The Swamp Thing
When it comes to ranking the greatest horror comics of all time, Alan Moore's legendary run on Swamp Thing, with artists like Steve Bissette and John Totleben, is always part of the discussion. Moore's work is a brilliant merging of horror elements with poetic, metaphysical meditations on the nature of humanity and existence itself. Well, if you love that, you definitely don't want to miss out on what writer Ram V and artist Mike Perkins are doing with The Swamp Thing.
Featuring the rise of a new avatar of the Green, new supernatural threats, and some of the most stunning art you can find on the stands right now, The Swamp Thing lives up to the towering legacy of the character with a story full of beautiful darkness.
Writer Paul Tobin and artist Andrea Mutti, two of the brightest spots working in horror comics right now, team up for this story of the title monster, a primal being with a connection to a years-old murder case and a madman's quest to unearth her secrets.
What makes Bunny Mask immediately effective is Tobin's ability to infuse the book with both unpredictability and a sense of foreboding destiny, as if all of this was fated to happen even if no one involved knows it. Throw in Mutti's wonderful creepy creature design work, and the title creature's often elusive motives, and it's a truly wild, scary ride.
The Last Book You'll Ever Read
Cullen Bunn is the writer most associated with horror comics at the moment, in part because he just keeps finding new concepts to riff on. The Last Book You'll Ever Read, a collaboration with artist Leila Leiz, is his latest high-concept scary story, and fans of things like John Carpenter's In the Mouth of Madness should take note.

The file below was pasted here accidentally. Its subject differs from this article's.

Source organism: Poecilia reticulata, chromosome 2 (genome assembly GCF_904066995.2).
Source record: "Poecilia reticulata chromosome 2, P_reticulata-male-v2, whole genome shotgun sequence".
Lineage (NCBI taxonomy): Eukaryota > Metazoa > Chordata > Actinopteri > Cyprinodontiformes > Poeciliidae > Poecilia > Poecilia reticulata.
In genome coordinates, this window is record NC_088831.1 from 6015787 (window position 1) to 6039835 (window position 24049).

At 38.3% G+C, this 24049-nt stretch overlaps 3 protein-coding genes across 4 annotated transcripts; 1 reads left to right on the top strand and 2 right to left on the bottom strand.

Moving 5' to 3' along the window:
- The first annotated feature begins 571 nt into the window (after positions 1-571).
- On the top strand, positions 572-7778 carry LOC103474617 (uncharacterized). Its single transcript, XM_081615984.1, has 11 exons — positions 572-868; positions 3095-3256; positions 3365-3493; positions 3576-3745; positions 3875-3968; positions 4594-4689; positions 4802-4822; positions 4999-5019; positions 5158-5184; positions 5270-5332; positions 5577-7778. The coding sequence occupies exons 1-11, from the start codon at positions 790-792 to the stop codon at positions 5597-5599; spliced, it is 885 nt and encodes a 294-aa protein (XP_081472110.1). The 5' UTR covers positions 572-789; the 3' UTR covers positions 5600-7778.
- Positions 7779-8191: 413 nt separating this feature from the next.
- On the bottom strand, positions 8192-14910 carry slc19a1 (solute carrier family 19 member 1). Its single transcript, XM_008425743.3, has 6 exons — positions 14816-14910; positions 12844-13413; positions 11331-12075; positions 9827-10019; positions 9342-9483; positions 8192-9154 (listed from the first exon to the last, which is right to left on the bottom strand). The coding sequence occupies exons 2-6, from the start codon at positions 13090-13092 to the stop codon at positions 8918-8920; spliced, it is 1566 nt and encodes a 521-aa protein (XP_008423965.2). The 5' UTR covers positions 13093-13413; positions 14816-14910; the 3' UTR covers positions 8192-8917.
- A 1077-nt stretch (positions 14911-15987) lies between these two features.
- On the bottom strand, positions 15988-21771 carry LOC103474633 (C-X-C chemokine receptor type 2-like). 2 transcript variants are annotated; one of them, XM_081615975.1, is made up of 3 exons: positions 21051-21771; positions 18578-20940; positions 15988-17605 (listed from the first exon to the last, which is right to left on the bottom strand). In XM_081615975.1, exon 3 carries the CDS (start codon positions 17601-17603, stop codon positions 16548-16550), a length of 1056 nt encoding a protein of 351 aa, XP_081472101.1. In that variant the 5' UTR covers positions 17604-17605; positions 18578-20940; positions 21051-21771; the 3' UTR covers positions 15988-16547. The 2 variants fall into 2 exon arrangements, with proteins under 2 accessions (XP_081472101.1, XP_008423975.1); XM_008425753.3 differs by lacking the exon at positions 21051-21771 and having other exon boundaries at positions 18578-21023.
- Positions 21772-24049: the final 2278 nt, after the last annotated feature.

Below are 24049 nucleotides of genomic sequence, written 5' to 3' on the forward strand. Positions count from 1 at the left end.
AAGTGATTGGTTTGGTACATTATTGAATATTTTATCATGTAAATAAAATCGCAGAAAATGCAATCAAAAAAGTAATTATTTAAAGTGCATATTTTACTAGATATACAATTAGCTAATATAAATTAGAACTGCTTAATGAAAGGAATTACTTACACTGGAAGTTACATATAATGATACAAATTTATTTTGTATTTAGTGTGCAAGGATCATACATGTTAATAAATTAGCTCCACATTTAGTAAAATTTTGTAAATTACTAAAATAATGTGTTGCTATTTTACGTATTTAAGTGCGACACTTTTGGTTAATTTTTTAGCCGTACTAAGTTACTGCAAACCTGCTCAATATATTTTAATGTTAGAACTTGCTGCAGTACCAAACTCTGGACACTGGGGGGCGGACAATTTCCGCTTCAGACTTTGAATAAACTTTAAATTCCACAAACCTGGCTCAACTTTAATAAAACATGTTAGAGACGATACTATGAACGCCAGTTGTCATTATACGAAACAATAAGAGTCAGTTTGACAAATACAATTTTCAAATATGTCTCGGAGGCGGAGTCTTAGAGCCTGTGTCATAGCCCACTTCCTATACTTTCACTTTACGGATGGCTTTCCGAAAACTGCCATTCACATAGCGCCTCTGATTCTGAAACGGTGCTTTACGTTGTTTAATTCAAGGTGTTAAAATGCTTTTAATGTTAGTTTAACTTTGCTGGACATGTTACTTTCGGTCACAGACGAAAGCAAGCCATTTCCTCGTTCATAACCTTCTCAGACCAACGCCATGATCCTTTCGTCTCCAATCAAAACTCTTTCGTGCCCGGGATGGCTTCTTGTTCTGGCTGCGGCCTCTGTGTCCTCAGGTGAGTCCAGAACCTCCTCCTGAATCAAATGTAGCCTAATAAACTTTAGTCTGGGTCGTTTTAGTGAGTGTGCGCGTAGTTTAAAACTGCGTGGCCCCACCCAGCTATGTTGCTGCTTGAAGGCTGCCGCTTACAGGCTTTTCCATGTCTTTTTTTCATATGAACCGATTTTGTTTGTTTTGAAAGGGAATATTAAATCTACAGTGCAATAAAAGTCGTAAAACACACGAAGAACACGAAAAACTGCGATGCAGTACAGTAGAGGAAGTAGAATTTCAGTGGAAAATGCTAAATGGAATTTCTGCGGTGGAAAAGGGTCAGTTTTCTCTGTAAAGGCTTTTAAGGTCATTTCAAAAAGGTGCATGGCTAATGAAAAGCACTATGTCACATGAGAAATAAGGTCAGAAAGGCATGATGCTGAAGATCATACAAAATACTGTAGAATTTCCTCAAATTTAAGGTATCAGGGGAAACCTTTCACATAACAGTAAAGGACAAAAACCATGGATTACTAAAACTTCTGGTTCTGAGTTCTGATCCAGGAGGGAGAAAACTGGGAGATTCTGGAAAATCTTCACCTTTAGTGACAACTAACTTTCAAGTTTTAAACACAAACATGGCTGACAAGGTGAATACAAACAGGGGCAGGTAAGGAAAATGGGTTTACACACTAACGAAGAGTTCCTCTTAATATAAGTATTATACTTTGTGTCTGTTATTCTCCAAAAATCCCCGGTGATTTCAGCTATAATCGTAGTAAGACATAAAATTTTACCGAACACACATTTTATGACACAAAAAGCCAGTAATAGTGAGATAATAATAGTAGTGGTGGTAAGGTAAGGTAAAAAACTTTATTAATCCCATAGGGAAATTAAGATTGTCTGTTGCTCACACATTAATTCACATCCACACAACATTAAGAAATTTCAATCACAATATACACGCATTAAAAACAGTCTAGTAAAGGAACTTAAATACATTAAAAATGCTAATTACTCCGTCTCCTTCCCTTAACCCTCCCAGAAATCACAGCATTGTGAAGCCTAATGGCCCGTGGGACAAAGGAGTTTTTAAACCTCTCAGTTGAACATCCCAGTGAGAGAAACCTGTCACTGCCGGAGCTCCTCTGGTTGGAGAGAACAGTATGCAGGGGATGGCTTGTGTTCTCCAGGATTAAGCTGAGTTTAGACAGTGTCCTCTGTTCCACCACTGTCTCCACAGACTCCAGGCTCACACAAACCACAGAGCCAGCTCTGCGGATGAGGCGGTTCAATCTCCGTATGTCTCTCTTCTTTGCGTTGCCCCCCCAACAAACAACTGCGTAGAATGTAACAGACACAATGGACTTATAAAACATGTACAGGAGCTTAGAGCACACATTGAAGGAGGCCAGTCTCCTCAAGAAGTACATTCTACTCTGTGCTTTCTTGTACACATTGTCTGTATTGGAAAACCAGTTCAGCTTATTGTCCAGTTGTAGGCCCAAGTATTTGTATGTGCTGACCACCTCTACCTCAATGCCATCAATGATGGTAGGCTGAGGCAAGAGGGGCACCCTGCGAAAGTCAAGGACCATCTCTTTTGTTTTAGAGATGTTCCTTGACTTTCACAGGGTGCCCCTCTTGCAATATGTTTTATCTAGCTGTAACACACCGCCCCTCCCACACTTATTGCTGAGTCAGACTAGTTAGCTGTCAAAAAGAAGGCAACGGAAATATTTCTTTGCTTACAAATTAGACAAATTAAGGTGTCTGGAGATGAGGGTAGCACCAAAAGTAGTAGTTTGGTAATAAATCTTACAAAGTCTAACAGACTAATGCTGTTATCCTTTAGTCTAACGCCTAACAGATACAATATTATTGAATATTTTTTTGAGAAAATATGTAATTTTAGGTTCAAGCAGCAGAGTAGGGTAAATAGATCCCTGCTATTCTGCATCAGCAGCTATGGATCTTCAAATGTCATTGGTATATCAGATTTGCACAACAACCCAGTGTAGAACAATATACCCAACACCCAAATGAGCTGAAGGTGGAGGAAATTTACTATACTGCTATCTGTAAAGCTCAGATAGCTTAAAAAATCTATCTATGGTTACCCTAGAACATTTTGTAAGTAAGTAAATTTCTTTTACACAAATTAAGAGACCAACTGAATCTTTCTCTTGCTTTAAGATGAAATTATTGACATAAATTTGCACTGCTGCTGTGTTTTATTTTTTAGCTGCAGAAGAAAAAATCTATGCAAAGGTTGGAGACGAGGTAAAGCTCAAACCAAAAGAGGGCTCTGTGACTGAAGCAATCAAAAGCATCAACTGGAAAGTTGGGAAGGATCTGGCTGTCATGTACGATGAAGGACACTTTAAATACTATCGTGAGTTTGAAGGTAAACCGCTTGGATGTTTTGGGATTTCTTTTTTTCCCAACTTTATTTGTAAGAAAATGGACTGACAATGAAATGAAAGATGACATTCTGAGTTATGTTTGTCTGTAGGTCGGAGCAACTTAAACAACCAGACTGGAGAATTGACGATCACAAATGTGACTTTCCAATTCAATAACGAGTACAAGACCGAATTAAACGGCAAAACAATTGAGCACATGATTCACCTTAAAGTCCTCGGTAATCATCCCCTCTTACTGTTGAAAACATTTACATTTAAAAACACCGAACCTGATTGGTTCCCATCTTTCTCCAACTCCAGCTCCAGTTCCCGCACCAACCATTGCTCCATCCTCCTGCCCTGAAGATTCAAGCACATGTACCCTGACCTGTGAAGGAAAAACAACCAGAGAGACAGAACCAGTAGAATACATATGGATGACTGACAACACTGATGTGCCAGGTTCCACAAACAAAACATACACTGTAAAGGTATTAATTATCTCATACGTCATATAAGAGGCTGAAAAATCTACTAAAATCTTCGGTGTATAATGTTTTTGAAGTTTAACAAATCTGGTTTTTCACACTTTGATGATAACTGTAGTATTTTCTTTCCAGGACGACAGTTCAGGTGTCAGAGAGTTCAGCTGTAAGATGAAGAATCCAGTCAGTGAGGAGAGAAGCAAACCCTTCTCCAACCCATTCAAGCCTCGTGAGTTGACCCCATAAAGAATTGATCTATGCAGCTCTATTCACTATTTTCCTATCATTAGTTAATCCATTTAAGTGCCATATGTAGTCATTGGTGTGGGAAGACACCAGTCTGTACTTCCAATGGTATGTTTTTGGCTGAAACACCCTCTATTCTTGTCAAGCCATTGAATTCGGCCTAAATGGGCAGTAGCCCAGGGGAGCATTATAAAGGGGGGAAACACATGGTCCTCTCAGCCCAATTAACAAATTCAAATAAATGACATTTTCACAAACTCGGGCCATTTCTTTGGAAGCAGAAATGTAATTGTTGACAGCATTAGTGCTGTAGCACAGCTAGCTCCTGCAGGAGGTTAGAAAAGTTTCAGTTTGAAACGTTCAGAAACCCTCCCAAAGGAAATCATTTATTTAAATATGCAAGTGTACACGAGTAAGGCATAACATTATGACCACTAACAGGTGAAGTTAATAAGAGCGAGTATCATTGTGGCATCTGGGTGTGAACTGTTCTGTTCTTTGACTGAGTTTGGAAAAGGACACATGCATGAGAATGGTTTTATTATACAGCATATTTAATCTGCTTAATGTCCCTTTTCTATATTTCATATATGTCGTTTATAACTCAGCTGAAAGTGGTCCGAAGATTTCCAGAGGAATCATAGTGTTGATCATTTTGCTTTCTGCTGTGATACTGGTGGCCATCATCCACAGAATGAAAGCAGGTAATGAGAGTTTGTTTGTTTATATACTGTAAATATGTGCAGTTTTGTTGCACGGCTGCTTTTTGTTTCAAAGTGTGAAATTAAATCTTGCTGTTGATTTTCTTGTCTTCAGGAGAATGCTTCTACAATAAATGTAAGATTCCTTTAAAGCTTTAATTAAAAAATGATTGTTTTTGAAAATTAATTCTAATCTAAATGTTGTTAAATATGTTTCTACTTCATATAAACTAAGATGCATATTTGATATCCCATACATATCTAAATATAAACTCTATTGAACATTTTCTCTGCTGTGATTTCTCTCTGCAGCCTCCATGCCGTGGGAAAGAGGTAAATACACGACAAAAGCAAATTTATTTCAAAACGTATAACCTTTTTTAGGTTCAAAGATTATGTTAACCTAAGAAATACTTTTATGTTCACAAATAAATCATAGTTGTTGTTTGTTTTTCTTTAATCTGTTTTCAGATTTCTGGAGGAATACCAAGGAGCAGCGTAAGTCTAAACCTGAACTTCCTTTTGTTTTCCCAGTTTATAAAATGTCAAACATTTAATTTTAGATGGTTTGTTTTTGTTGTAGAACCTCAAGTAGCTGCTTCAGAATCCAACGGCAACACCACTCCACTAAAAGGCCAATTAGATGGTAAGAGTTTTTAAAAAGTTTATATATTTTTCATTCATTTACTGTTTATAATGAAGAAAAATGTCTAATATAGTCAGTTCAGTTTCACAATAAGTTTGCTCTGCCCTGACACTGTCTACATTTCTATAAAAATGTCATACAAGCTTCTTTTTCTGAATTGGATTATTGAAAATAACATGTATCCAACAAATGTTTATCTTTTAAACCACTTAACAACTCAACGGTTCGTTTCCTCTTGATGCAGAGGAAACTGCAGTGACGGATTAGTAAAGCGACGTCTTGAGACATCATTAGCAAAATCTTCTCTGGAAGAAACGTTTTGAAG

The book follows a charismatic writer who's just written the most talked-about book of the year, but with that fame comes a terrible cost. Her book is apparently driving people to violence all around the world, which makes touring to promote the book more of a chore than usual. Atmospheric, ambitious, and packed with promise, The Last Book You'll Ever Read feels well on its way to something very special.
If you like your stories with a little less horror bite but still plenty of spooky atmosphere to go around, try out Black's Myth from writer Eric Palicki and artist Wendell Cavalcanti.
There are definitely plenty of horror elements to go around — it's about a werewolf private investigator and her djinn assistant — but there's an added layer of hardboiled crime fun to the whole thing that evens the experience out. Plus, the deeper Janie "Strummer" Jones gets into her supernatural murder investigation, the more mythic the stakes get.
The Me You Love in the Dark
If you like spooky atmosphere more than outright scares, The Me You Love in the Dark from writer Skottie Young and artist Jorge Corona, just might scratch that itch without terrifying you too much.
The story of a painter named Ro, who escapes the city and moves into a spooky old house hoping to find inspiration, the story takes a turn when she discovers that she's not alone. And then the fear truly reaches fever pitch when she suspects that the mysterious presence she's communicating with may be the house itself. Young and Corona have woven a beautiful dark fantasy journey, with plenty of creepy elements for your Halloween reading.